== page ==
Beirut blast: A catastrophe for a country already in crisis
The catastrophic explosion in Beirut on 4th August comes at a time when Lebanon is already suffering an economic, political and health crisis of epic proportions. Only the day before the blast, Human Rights Watch had submitted a report to the UN Human Rights Council, stressing the need for the Lebanese Government to address the multiple crises that were already “endangering people’s basic rights”.
But immediate needs now turn to food, shelter, health care and electricity, all of which were already in short supply. The huge explosion, which was felt 150 miles away in Cyprus, destroyed Beirut’s key grain silos and rendered the port, which is relied on for food imports into Lebanon, unusable. The shock wave of the blast damaged thousands of homes, shattering windows and ripping doors from their hinges and destroyed hospitals, already under strain from COVID19 and a lack of funding. Remaining hospitals have been inundated with the casualties but without electricity were unable to save many of the victims.
Anger has been growing over the last two years at government corruption, the city seeing pre-lockdown protests about a lack of basic services, including clean drinking water and electricity. Daily power cuts have affected homes and businesses, with only two to four hours of electricity per day and the city plunged into darkness each night.
COVID19 exacerbated an already failing economy and thousands more saw their jobs cut by businesses forced to close during the coronavirus lockdown. The country has also been inundated by Syrian refugees, adding 1.5 million refugees to the Lebanese 4.5 million population. This has resulted in an estimation by Save the Children of more than half a million children struggling to survive without basic essentials.
Lebanese President Michel Auon has declared a state of emergency and many countries including the UK, France, United States and Iran have offered help. The European Union are sending search and rescue assistance, and Emmanuel Macron is expected to fly in to the devastated city today.
#ZimbabweLivesMatter: Campaign Grows Against Human Rights Abuses
A campaign exposing human rights abuses in Zimbabwe has drawn attention across the globe this week. Twitter has been taken by storm by the #ZimbabweLivesMatter campaign, currently number 1 on the list of trending topics. The campaign hashtag was inspired by the BlackLivesMatter movement which ignited activists worldwide during May of this year. Tens of thousands of individuals have tweeted to raise awareness of the current crisis in Zimbabwe, criticising President Emmerson Mnanagwa’s government for corruption, poor handling of the economic crisis and human rights violations.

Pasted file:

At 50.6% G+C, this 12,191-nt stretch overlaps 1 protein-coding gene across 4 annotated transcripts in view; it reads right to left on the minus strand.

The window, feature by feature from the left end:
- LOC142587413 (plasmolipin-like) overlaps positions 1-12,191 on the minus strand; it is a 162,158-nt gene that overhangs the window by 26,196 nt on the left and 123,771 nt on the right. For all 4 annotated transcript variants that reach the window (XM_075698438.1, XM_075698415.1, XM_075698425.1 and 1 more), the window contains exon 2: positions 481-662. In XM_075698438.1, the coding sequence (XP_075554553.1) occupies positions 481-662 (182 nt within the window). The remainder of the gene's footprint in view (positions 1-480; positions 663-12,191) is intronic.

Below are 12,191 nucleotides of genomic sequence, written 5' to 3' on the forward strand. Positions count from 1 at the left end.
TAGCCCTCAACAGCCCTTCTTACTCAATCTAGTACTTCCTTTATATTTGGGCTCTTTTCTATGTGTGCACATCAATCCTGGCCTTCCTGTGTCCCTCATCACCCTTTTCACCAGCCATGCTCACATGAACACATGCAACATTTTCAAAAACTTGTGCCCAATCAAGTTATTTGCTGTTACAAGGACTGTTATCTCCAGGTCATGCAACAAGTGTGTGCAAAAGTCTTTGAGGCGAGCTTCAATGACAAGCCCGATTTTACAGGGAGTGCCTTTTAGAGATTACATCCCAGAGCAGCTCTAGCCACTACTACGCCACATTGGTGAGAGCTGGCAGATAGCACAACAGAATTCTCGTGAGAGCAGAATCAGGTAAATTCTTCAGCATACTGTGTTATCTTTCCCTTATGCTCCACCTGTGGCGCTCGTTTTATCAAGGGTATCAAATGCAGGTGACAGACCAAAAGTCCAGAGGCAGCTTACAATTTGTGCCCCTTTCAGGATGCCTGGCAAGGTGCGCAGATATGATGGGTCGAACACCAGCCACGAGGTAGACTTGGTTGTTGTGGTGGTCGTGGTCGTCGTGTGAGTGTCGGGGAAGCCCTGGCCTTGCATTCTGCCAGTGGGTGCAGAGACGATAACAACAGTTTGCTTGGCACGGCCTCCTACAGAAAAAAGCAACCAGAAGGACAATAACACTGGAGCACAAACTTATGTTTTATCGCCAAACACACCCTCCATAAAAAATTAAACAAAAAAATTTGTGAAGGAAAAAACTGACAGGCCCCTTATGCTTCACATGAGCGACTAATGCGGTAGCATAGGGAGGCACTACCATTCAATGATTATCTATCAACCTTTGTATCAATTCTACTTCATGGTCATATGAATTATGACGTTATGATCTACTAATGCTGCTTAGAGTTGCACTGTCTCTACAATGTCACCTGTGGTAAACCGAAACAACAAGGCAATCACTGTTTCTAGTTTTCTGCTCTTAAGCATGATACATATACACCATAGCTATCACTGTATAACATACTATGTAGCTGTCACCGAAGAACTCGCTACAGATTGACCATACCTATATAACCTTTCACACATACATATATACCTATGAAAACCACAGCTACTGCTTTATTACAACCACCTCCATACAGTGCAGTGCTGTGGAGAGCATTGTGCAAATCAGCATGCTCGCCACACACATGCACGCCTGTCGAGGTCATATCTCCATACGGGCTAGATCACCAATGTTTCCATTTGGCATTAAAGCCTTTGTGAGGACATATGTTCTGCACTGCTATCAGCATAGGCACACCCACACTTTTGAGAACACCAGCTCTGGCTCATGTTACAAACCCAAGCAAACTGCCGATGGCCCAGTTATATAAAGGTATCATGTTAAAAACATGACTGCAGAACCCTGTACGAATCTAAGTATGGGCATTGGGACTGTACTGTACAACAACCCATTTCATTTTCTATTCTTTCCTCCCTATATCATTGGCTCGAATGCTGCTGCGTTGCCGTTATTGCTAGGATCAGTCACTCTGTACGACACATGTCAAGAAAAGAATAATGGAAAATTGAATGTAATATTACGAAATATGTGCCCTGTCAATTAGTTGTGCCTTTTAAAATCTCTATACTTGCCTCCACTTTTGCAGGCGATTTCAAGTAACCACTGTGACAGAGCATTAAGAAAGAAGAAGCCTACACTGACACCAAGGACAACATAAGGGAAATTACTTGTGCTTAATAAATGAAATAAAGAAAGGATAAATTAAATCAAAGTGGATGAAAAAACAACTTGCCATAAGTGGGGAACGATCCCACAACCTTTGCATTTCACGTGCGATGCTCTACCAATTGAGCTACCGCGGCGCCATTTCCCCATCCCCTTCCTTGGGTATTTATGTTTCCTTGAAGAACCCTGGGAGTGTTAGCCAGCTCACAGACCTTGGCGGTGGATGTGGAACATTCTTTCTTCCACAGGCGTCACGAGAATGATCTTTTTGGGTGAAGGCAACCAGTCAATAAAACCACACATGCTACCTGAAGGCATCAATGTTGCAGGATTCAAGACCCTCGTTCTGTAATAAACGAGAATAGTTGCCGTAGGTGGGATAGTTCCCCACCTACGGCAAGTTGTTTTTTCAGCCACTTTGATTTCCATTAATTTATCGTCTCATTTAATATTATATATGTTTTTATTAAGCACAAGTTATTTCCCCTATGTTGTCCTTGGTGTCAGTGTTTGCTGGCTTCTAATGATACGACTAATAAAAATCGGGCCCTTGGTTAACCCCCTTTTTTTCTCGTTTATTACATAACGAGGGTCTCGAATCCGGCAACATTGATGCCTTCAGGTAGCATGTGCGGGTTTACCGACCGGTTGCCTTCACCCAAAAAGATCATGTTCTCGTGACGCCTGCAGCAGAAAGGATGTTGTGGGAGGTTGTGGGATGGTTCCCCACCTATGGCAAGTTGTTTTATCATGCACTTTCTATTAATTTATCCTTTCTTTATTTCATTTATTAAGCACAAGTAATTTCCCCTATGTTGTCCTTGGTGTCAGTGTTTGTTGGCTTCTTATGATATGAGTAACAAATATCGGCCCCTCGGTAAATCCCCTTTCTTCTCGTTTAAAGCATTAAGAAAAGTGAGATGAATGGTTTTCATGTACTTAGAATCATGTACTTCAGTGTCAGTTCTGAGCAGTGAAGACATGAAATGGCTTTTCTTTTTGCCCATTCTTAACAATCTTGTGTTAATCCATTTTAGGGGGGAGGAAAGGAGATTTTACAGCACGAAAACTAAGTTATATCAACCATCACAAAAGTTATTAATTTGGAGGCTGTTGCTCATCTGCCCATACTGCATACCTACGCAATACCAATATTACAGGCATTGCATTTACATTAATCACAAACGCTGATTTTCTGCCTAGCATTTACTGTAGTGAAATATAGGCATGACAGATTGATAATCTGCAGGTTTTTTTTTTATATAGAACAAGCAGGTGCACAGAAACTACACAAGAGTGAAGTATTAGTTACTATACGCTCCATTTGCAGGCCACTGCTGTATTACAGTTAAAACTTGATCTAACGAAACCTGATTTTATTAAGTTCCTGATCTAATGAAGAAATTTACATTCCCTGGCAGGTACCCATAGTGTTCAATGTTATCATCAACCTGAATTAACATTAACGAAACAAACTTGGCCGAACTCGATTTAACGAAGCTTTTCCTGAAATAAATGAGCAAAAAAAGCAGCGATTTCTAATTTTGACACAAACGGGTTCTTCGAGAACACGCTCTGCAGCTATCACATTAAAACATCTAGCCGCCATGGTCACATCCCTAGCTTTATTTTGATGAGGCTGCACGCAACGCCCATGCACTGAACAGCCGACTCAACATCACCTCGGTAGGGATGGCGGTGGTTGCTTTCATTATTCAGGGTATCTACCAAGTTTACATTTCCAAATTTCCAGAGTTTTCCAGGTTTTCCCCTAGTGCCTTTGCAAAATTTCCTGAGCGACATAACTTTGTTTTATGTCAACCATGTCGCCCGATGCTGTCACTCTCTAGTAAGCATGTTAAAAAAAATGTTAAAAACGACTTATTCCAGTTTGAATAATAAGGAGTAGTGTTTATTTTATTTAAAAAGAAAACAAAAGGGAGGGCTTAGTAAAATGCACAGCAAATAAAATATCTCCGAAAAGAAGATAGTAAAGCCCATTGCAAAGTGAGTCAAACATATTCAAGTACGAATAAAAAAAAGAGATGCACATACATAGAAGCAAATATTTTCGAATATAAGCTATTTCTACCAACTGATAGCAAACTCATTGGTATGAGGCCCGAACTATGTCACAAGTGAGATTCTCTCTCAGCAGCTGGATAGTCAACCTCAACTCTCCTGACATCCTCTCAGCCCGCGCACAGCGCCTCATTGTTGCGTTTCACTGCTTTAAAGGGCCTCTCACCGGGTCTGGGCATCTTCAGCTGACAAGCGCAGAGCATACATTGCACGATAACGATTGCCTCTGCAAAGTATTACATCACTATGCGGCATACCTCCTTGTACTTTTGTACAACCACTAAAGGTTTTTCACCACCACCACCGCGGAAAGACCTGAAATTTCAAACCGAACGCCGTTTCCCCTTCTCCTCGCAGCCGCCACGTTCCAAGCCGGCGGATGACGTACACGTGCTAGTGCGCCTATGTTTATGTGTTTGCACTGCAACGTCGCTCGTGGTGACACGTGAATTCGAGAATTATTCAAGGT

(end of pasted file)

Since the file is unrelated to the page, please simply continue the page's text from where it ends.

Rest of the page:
The campaign follows a number of arrests of activists, journalists and oppositionists, including Hopewell Chin’ono, a prominent investigative journalist awaiting trial on charges for inciting violence. Chin’ono recently reported concerns of corruption surrounding the Zimbabwe government’s response to the COVID-19 pandemic. Mnanagwa’s government faces multiple charges of corruption. The health minister, Obadiah Moyo, was charged with criminal abuse of office in July following the alleged awarding of a $60 million contract to a company which sold COVID-19 medical supplies at inflated prices to the government.
Last week, a nominee for this year’s Booker prize, Tsitsi Dangarembga, was amongst those arrested in Harare at an anti-government protest. Muleya Mwananyanda, Amnesty International’s Deputy Director for Southern Africa, has spoken out against ‘the persecution of these activists’, labelling government action ‘a blatant abuse of the criminal justice system and mockery of justice’.
Celebrities across the globe have joined opposition voices, highlighting the increased use of social media as a tool of exposure in today’s human rights activism climate. Political pressure is mounting for the African Union to address the government’s restrictions upon free speech and peaceful protests. Particular concerns have been raised regarding the use of the COVID-19 pandemic to justify a crackdown on political opposition. This week, Mnanagwa threatened to ‘flush out’ the ‘bad apples that have attempted to divide our people’. Measures restricting free movement such as overnight curfews have been implemented, masquerading as measures to protect public health.
Other stories making the headlines around the world
- ILO ratifies Convention on Worst Forms of Child Labour (Human Rights Watch)
- Calls for Cambodian trade union leader to be freed (Human Rights Watch)
- UK lawmakers call on government to sanction Hong Kong’s Carrie Lam (Honk Kong Free Press)
- India: Abuses persist in Jammu and Kashmir (Human Rights Watch)
- UK War Crime revelations in Afghanistan expose justice failings (Human Rights Watch)
- Hungary Health Care Failures Endanger Lives (Human Rights Watch)
- Homosexuality convictions upheld in Tunisia (Human Rights Watch)
- Flash floods destroy homes and crops in Sudan (UN News)
- UN condemns Lake Chad Basin attacks on civilians (UN News)
- Kenyan tea workers file UN complaint against Unilever over 2007 ethnic violence (The Guardian)
- US Congress should pass reparations bill (Human Rights Watch)
- US Law enforcement commits 125 rights violations (Independent)
- Ecuador Court to review military use of force (Human Rights Watch)
- Several killed in Yemen floods (Al Jazeera)
- International community must prioritise justice for Yazidi community (UN News)
- UN Calls for ceasefire in North West Syria (UN News)